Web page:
Mills v. Social Security Administration

Filing 25

REPORT AND RECOMMENDATION by Magistrate Judge Frank H McCarthy (Re: 2 Social Security Complaint ) (jcm, Dpty Clk)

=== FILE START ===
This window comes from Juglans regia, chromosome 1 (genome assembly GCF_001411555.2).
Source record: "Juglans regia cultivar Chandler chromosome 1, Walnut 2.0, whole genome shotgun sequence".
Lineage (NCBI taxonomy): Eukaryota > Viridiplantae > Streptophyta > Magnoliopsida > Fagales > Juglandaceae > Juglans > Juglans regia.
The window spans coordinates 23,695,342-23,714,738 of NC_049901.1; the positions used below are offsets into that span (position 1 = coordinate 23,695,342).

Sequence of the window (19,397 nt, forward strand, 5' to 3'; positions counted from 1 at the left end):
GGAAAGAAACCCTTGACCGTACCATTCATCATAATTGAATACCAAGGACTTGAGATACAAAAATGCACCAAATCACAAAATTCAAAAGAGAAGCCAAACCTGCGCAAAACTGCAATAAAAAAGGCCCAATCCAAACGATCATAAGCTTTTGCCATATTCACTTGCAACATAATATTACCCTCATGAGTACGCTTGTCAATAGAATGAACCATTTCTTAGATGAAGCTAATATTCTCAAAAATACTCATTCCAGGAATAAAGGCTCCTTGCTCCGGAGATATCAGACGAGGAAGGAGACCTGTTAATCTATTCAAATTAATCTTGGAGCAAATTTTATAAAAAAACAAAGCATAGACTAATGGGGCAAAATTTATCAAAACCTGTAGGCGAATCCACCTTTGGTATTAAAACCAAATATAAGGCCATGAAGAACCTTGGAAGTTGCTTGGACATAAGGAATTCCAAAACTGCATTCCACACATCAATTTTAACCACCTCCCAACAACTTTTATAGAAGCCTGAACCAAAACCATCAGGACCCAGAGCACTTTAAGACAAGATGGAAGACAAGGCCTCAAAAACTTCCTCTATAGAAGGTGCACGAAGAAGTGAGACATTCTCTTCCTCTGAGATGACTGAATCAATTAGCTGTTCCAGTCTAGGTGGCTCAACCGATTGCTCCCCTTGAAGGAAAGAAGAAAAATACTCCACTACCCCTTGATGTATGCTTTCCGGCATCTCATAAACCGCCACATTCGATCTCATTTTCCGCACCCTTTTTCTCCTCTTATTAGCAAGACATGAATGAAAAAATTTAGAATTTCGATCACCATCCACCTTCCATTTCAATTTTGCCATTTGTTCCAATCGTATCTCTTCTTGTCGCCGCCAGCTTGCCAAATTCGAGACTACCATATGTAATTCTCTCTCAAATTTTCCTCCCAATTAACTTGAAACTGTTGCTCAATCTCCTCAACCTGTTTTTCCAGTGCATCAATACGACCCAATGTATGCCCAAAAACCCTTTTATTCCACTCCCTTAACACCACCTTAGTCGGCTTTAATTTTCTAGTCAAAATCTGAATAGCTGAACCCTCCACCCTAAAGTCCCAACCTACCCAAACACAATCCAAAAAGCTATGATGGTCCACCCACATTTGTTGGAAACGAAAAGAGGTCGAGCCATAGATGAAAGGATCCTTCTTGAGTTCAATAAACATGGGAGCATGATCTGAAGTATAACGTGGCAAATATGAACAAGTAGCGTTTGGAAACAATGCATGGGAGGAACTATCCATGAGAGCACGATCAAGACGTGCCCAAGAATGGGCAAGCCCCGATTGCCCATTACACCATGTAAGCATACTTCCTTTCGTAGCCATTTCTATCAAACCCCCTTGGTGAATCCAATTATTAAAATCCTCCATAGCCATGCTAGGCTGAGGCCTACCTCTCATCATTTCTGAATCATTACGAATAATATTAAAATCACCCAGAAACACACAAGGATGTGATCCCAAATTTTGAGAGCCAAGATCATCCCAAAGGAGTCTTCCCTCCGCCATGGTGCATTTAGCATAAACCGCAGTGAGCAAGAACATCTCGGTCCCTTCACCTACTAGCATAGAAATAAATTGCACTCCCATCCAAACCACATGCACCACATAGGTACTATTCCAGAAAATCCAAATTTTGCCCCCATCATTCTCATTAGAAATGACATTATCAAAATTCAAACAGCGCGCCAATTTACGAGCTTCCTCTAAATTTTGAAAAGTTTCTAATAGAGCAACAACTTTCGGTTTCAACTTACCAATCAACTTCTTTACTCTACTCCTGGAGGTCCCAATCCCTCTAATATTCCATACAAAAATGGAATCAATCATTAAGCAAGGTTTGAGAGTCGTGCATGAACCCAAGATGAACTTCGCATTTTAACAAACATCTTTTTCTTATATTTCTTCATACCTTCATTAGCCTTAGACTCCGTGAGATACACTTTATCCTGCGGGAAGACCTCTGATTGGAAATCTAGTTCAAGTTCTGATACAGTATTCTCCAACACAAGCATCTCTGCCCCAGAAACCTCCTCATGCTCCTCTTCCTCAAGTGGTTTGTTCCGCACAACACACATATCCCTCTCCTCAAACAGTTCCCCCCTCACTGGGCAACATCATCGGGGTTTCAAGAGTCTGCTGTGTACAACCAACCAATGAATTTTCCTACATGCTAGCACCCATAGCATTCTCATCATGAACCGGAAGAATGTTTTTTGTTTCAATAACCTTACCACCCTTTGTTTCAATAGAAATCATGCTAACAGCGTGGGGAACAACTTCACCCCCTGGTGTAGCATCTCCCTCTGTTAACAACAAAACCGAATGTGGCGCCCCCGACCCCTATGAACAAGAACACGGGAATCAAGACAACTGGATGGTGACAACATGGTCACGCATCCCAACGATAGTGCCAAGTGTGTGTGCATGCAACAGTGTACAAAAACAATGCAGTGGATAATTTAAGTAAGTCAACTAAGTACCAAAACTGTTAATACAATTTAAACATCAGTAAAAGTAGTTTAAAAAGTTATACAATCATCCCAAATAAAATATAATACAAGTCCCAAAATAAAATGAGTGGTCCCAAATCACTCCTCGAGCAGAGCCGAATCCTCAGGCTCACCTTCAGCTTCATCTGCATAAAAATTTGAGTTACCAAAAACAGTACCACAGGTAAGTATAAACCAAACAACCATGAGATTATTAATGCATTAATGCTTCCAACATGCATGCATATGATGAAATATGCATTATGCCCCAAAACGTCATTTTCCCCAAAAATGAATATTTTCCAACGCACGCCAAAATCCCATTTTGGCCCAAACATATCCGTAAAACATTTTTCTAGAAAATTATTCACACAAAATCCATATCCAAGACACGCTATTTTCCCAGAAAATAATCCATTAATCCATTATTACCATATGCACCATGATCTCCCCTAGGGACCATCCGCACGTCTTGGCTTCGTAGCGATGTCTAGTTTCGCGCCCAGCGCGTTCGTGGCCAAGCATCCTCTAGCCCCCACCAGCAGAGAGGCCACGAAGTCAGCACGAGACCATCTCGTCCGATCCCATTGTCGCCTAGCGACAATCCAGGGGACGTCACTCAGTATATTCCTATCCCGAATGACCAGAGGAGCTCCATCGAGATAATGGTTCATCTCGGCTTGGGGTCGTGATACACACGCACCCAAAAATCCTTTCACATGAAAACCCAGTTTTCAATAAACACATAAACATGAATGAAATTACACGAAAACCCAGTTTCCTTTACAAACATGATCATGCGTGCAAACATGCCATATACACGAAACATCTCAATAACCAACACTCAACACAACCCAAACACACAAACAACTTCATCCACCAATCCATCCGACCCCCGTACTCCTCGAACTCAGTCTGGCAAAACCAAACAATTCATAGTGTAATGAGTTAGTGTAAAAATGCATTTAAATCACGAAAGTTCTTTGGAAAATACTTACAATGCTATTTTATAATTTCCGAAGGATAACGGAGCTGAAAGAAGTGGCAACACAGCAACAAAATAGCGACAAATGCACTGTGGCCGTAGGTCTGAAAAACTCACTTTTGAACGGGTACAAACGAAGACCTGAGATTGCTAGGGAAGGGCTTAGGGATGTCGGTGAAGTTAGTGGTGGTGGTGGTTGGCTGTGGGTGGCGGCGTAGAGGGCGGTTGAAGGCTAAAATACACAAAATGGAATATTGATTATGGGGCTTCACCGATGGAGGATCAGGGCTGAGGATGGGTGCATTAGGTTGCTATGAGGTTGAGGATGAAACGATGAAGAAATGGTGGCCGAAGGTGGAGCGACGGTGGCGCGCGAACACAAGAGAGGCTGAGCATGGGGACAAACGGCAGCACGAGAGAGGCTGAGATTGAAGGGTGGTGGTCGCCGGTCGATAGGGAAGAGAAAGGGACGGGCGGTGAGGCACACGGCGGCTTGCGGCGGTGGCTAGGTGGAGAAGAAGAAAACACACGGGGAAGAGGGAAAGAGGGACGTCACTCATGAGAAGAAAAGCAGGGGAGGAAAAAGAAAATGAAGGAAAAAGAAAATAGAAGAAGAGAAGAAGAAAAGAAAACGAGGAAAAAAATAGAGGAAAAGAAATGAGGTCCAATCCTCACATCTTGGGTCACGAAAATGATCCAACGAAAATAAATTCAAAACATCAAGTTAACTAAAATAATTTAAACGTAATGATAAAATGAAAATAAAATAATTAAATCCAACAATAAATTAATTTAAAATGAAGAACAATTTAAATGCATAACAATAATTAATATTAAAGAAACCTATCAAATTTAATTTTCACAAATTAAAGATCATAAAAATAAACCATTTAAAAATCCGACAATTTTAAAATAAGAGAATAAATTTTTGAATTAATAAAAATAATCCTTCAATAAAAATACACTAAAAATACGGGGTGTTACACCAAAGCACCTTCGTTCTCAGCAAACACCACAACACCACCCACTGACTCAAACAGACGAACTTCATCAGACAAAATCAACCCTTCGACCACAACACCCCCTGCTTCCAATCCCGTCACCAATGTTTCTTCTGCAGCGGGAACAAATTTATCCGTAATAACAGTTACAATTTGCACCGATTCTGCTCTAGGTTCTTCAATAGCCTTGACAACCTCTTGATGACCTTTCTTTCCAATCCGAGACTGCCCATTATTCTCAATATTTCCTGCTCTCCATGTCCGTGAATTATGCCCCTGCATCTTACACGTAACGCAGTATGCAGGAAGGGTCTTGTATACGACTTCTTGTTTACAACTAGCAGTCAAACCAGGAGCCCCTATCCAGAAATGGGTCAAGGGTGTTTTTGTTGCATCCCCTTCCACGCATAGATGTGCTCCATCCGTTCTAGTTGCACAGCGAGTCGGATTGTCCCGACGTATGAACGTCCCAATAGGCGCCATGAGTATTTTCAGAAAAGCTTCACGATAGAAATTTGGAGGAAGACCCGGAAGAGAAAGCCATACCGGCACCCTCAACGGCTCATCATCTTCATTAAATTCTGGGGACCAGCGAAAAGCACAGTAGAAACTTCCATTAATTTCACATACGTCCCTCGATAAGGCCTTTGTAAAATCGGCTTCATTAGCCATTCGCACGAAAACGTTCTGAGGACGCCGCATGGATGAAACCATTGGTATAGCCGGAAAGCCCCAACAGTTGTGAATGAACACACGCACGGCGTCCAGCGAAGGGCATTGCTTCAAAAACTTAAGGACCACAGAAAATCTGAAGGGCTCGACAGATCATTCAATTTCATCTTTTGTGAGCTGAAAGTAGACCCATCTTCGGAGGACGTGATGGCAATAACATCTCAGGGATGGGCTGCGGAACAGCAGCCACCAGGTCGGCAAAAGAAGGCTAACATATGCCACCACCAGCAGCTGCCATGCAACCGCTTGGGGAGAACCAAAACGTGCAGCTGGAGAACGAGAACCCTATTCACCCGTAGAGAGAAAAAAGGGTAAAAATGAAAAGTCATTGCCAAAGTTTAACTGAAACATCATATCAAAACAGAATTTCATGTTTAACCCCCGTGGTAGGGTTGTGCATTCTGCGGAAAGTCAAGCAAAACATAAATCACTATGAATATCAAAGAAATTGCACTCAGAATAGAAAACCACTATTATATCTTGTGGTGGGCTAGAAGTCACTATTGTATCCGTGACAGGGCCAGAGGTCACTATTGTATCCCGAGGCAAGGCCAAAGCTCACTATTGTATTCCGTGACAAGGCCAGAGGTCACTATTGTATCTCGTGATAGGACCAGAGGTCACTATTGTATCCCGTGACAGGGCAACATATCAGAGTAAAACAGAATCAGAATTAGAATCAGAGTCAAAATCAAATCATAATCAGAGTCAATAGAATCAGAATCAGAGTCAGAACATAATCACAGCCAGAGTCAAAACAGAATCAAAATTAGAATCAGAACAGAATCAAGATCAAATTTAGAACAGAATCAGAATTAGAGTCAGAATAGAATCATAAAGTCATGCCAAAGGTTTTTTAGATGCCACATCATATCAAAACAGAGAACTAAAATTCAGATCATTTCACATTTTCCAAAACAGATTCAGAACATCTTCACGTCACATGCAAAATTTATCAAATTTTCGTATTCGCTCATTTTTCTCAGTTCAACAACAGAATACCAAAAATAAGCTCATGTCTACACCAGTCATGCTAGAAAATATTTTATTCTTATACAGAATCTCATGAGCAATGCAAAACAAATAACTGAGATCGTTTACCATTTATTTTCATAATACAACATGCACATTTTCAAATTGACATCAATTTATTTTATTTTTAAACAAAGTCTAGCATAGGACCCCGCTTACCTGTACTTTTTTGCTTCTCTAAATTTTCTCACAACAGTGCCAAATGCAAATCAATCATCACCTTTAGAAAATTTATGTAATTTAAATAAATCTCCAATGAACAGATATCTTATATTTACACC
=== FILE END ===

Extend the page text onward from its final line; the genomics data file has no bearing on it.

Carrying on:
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IN THE UNITED STATES DISTRICT COURT FOR THE NORTHERN DISTRICT OF OKLAHOMA DEAN L. MILLS, Plaintiff, vs. MICHAEL J. ASTRUE, Commissioner, Social Security Administration, Defendant. REPORT AND RECOMMENDATION Plaintiff, Dean L. Mills, seeks judicial review of a decision of the Commissioner of the Social Security Administration denying Social Security disability benefits.1 The case has been referred to the undersigned United States Magistrate Judge for Report and Recommendation. Standard of Review The role of the court in reviewing the decision of the Commissioner under 42 U.S.C. 405(g) is limited to a determination whether the record as a whole contains substantial evidence to support the decision and whether the correct legal standards were applied. See Briggs ex rel. Briggs v. Massanari, 248 F.3d 1235, 1237 (10th Cir. 2001); Winfrey v. Chater, 92 F.3d 1017 (10th Cir. 1996); Castellano v. Secretary of Health & Human Servs., 26 F.3d 1027, 1028 (10th Cir. 1994). Substantial evidence is more than a scintilla, less than a preponderance, and is such relevant evidence as a reasonable mind might accept Case No. 08-CV-279-GKF-FHM Plaintiff's May 11, 2004, application for disability benefits was denied initially and on reconsideration. A hearing before Administrative Law Judge ("ALJ") Lantz McClain was held October 25, 2006. By decision dated August 30, 2007, the ALJ entered the findings that are the subject of this appeal. The Appeals Council denied Plaintiff's request for review on March 28, 2008. The decision of the Appeals Council represents the Commissioner's final decision for purposes of further appeal. 20 C.F.R. 404.981, 416.1481. 1 as adequate to support a conclusion. Richardson v. Perales, 402 U.S. 389, 401, 91 S. Ct. 1420, 1427, 28 L. Ed.2d 842 (1971) (quoting Consolidated Edison Co. v. NLRB, 305 U.S. 197, 229 (1938)). The court may neither reweigh the evidence nor substitute its judgment for that of the Commissioner. Casias v. Secretary of Health & Human Servs., 933 F.2d 799, 800 (10th Cir. 1991). Even if the court would have reached a different conclusion, if supported by substantial evidence, the Commissioner's decision stands. Hamilton v. Secretary of Health & Human Servs., 961 F.2d 1495 (10th Cir. 1992). The ALJ's Decision Plaintiff was 41 on the alleged onset date. He has a eleventh grade education, formerly worked as oil and gas field worker, and claims to have been unable to work since October 6, 2003, as a result of diabetes, amputated finger, eye problems resulting from a cyst behind his left retina, neuropathy, and depression. Since the alleged onset, Plaintiff has worked with his brother part-time as a plumber's helper, but had earnings at a level less than substantial gainful activity. The ALJ determined that Plaintiff retains the ability to perform light exertional work activity with the limitation of only occasional stooping. [R. 16]. The ALJ found that Plaintiff cannot return to his past relevant work, but based on the testimony of the vocational expert, the ALJ determined that there are a significant number of jobs in the national economy that Plaintiff could perform with his limitations. The case was thus decided at step five of the five-step evaluative sequence for determining whether a claimant is disabled. See Williams v. Bowen, 844 F.2d 748, 750-52 (10th Cir. 1988) (discussing five steps in detail). 2 Plaintiff's Allegations Plaintiff asserts that the ALJ's determination is not supported by substantial evidence. Specifically, Plaintiff argues that the ALJ: failed to properly assess his residual functional capacity (RFC); erred in relying on vocational expert testimony that varied from the information contained in the Dictionary of Occupational Titles (DOT); and failed to properly evaluate his credibility. The undersigned RECOMMENDS that the ALJ's decision be REVERSED and the case REMANDED because the ALJ failed to discuss the findings related to Plaintiff's vision in the manner required by Social Security Ruling 96-9p, 1996 WL 374180. Discussion I. Residual Functional Capacity (RFC) Assessment The ALJ found that neither Plaintiff's alleged depression nor his visual problems were severe impairments. No limitations related to either depression or vision were included in Plaintiff's RFC. Plaintiff argues that the ALJ's decision should be reversed and the case remanded because the ALJ failed to apply the correct standards in excluding limitations related to vision and depression from the RFC. A. Vision Dr. Delgado saw Plaintiff for a diabetic retinal evaluation on July 8, 2003. Dr. Delgado noted that Plaintiff presented with an 18 year history of insulin dependent diabetes and "some blurry vision in both eyes." [R. 150]. Dr. Delgado's recommendation for treatment of Plaintiff's eyes was to monitor the retinal cyst in the left eye and monitor for development of macular edema. [R. 150-151]. Dr. Delgado stated some of Plaintiff's visual 3 changes may be due to injury caused by prior edema that had resolved. He thought the changes might also be related to poor circulation in the macula. [R. 151]. He noted that Plaintiff displayed some symptoms of presbyopia, but left it to Plaintiff's optometrist, Greg Fielding, D.O., to prescribe reading glasses if they were necessary. Id. On August 16, 2004, the consultative examiner tested Plaintiff's eyesight and found him to have visual acuity of 20/70 on the left, 20/50 on the right and 20/50 bilaterally. [R. 175]. There is no indication as to whether these scores were Plaintiff's uncorrected eyesight or were achieved using corrective lenses. Plaintiff testified that he has trouble seeing up close, but he can see distance fine. [R. 287]. No questions were asked of Plaintiff as to whether reading glasses were prescribed and obtained and if so, whether they helped with his problem seeing up close. The vocational expert testified that the absence of close vision would eliminate the sedentary jobs she identified for Plaintiff. [R. 299]. The ALJ mentioned Plaintiff's vision in two places in the decision, first in connection with his finding that the vision problems were non-severe, [R. 15-16], and then in connection with his discussion of the RFC and credibility findings. [R. 18]. In finding that Plaintiff's decreased vision was not a severe impairment under 20 C.F.R. 404.1520(c), the ALJ noted that Plaintiff's vision was being followed by Dr. Delgado and that "no recommendations have been made for any aggressive treatment or therapy and he was simply advised to obtain reading glasses." [R. 16]. That statement is not entirely accurate. Dr. Delgado only planned to monitor Plaintiff's vision for diabetic retinopathy, but he also recognized that Plaintiff had suffered visual changes. Dr. Delgado recommended that Dr. Fielding prescribe reading glasses, "if necessary," which raises the question whether reading glasses would be of benefit to Plaintiff. 4 The relevant question for Social Security disability purposes is whether Plaintiff suffered from some impairment of his ability to see to a degree that, even with corrective lenses, impairs his ability to perform work activities. 20 C.F.R. 404.1521, 404.1530. Nothing in the record addresses the question whether reading glasses would improve Plaintiff's vision. Since the vocational expert's testimony demonstrates that the absence of close vision would eliminate such a number of the jobs identified, the omission is not harmless. The case must therefore be remanded to determine whether correction of Plaintiff's vision, if possible, will enable him to perform the close work identified by the vocational expert. B. Depression The Court finds no merit to Plaintiff's argument that the ALJ erred in regard to his assessment of Plaintiff's alleged depression. The ALJ accurately recounted the record pertaining to Plaintiff's complaints of depression. The ALJ appropriately relied on and discussed the expert opinions provided by the reviewing psychologists who each completed a Psychiatric Review Technique Form indicating that, based upon review of the record, there was no medically determinable impairment. [R. 16, 181-193, 202-214]. Plaintiff assertion that the ALJ created his own standard for assessing the severity of Plaintiff's depression by commenting that Plaintiff had not been hospitalized or seen a psychiatrist or psychologist for treatment is unfounded. The appropriate inquiry is whether Plaintiff's alleged mental impairment significantly limits his ability to do basic work activities. 20 C.F.R. 141.1521. Plaintiff has not identified any work-related function or activity he is unable to perform by reason of his alleged mental impairment. The undersigned finds 5 that the ALJ's treatment of Plaintiff's alleged mental impairment conforms to the requirements imposed by the regulations. C. Medical Evidence Supporting RFC Plaintiff argues that the case should be remanded because the ALJ cited no medical source to support his RFC assessment for walking and standing. In Howard v. Barnhart, 379 F.3d 945, 948 (10th Cir. 2004), the Court stated it "disagree[d] with claimant's implicit argument that the agency, not the claimant, has the burden to provide evidence of claimant's functional limitations." The Court observed that a Social Security final rule made clear that the agency's burden at step five does not include the burden to provide medical evidence in support of an RFC assessment, unless the ALJ's duty to further develop the record is triggered. Id. The Court also rejected the argument that there must be specific, affirmative medical evidence in the record as to each requirement of an exertional work level before an ALJ can determine RFC within that category. Id. at 949. The undersigned finds that the ALJ accurately recounted the medical record and his findings as to Plaintiff's exertional limitations are supported by the record. II. Vocational Expert Testimony Plaintiff argues that the ALJ's decision should be reversed because he relied on vocational expert testimony concerning the exertional level of some jobs identified which conflict with the definitions contained in the DOT. Since the case is being remanded, any such conflicts can be corrected on remand. III. Credibility Analysis "Credibility determinations are peculiarly the province of the finder of fact, and [the court] will not upset such determinations when supported by substantial evidence." Diaz 6 v. Sec'y of Health & Human Servs., 898 F.2d 774, 777 (10th Cir.1990). The ALJ's credibility determinations "warrant particular deference" because "[t]he ALJ enjoys an institutional advantage in making the type of determination at issue here. Not only does an ALJ see far more social security cases than do appellate judges, he or she is uniquely able to observe the demeanor ... of the claimant in a direct and unmediated fashion." White v. Barnhart, 287 F.3d 903, 910 (10th Cir.2001). Credibility determinations, however, cannot be based on intangible or intuitive reasons, but "must be grounded in the evidence and articulated in the determination or decision." Soc. Sec. Rul. 96-7p, 1996 WL 374186, at *4; see also Kepler v. Chater, 68 F.3d 387, 391 (10th Cir.1995) (credibility determination "should be closely and affirmatively linked to substantial evidence and not just a conclusion in the guise of findings." (internal quotation marks omitted)). The ALJ recited what specific evidence he relied upon in considering Plaintiff's credibility, as required by Kepler. A more thorough exposition of the reasons for the credibility determination could have been provided, but the ALJ cited to a combination of factors that informed his credibility decision, including the fact that Plaintiff failed to seek medical treatment, the physical findings, and that "supporting clinical data do not closely corroborate or correlate with the claimant's subjective complaints." [R. 20]. The ALJ cited to findings of normal sensation from a neurological standpoint, normal muscle tone, and normal strength. [R. 19]. Plaintiff essentially disagrees with the weight the ALJ gave to the relevant factors. However, the Court may not reweigh the evidence on appeal. The undersigned rejects the assertion that the ALJ erred in relying on the lack of medical treatment as one of the reasons for discounting Plaintiff's credibility. The Tenth Circuit has acknowledged that insubstantial or infrequent attempts to obtain relief from a 7 painful condition are inconsistent with allegations of disabling pain. Branum v. Barnhart, 385 F.3d 1268, 1274 (10th Cir. 2004). Plaintiff argues that the ALJ failed to consider his statements that he could not afford medical care. The ALJ mentioned Plaintiff's testimony that he is "unable to afford medical care," [R. 20], and noted that there are public facilities available to those who are unable to pay. According to Plaintiff, the mention of available public facilities is speculation by the ALJ. In Mann v. Astrue, 284 6Fed.Appx. 567, 571 (10th Cir. 2008), the Court found that the ALJ's decision to discredit testimony of disabling pain was supported by substantial evidence where, although the claimant claimed that poverty prevented her from seeking medical care, she produced no evidence that she sought to obtain low-cost medical treatment or that she had been denied treatment because of an inability to pay.2 The undersigned finds that the ALJ employed the correct standards in making the credibility determination in this case and that the determination is supported by substantial evidence. CONCLUSION The undersigned RECOMMENDS that the ALJ's decision be REVERSED and the case REMANDED for further proceedings as specified herein. In accordance with 28 U.S.C. 636(b) and Fed. R. Civ. P. 72(b), a party may file specific written objections to this report and recommendation. Such specific written Plaintiff's citation to language contained in SSR 82-59 and argument that the ALJ failed to comply with that Ruling is inapposite to this case. Social Security Ruling 82-59 addresses the criteria necessary for denial of benefits upon a finding that a person unjustifiably failed to follow prescribed treatment. The language quoted by Plaintiff refers to inability to afford prescribed treatment as a justification for failing to obtain such treatment. SSR 82-59, 1982 WL 31384 at *4. That issue was not presented in this case. 2 8 objections must be filed with the Clerk of the District Court for the Northern District of Oklahoma within ten (10) days of being served with a copy of this report. If specific written objections are timely filed, Fed.R.Civ.P. 72(b) directs the district judge to: make a de novo determination upon the record, or after additional evidence, of any portion of the magistrate judge's disposition to which specific written objection has been made in accordance with this rule. The district judge may accept, reject, or modify the recommended decision, receive further evidence, or recommit the matter to the magistrate judge with instructions. Fed.R.Civ.P. 72(b); see also 28 U.S.C. 636(b)(1). The Tenth Circuit has adopted a "firm waiver rule" which "provides that the failure to make timely objections to the magistrate's findings or recommendations waives appellate review of factual and legal questions." United States v. One Parcel of Real Property, 73 F.3d 1057, 1059 (10th Cir. 1996) (quoting Moore v. United States, 950 F.2d 656, 659 (10th Cir. 1991)). Only a timely specific objection will preserve an issue for de novo review by the district court or for appellate review. DATED this 2nd day of July, 2009. 9